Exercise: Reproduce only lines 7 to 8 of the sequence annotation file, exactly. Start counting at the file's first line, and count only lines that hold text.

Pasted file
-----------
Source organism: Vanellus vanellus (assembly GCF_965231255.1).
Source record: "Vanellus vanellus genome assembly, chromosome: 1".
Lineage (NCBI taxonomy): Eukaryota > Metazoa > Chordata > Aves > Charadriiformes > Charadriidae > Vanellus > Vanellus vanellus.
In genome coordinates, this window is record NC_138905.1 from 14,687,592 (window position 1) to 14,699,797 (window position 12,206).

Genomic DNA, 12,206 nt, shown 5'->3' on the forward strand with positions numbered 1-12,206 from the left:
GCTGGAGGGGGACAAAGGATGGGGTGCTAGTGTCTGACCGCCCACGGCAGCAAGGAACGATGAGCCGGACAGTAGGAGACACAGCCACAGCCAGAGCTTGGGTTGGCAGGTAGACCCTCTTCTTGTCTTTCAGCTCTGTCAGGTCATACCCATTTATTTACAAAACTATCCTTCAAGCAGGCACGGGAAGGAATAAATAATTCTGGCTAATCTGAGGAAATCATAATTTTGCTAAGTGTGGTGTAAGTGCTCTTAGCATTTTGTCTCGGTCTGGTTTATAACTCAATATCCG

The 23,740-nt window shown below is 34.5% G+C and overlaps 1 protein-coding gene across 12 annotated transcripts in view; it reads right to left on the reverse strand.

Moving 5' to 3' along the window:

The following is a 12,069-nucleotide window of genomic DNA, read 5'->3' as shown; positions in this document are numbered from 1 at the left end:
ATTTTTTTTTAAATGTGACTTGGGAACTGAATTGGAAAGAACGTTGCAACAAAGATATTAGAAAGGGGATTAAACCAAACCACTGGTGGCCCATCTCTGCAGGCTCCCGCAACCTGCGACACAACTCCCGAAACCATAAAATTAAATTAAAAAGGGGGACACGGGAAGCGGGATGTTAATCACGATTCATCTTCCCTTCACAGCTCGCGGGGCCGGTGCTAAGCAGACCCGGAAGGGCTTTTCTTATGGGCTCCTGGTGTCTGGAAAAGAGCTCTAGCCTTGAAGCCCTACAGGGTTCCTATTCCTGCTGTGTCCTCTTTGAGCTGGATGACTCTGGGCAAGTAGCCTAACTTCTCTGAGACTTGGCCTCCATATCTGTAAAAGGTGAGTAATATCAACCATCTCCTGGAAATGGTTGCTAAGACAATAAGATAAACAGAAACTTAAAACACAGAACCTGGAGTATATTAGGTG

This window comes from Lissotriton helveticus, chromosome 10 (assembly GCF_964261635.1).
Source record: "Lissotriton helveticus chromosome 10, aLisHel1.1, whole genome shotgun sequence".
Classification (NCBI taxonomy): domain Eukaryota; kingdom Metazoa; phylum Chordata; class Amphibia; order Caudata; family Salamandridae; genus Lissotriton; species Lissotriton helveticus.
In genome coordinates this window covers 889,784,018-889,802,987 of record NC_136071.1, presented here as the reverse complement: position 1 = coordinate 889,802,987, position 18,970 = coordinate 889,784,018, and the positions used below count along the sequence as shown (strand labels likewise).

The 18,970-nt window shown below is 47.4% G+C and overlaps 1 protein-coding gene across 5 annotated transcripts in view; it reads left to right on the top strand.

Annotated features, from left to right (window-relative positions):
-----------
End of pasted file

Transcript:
The 23,740-nt window shown below is 34.5% G+C and overlaps 1 protein-coding gene across 12 annotated transcripts in view; it reads right to left on the reverse strand.

Moving 5' to 3' along the window: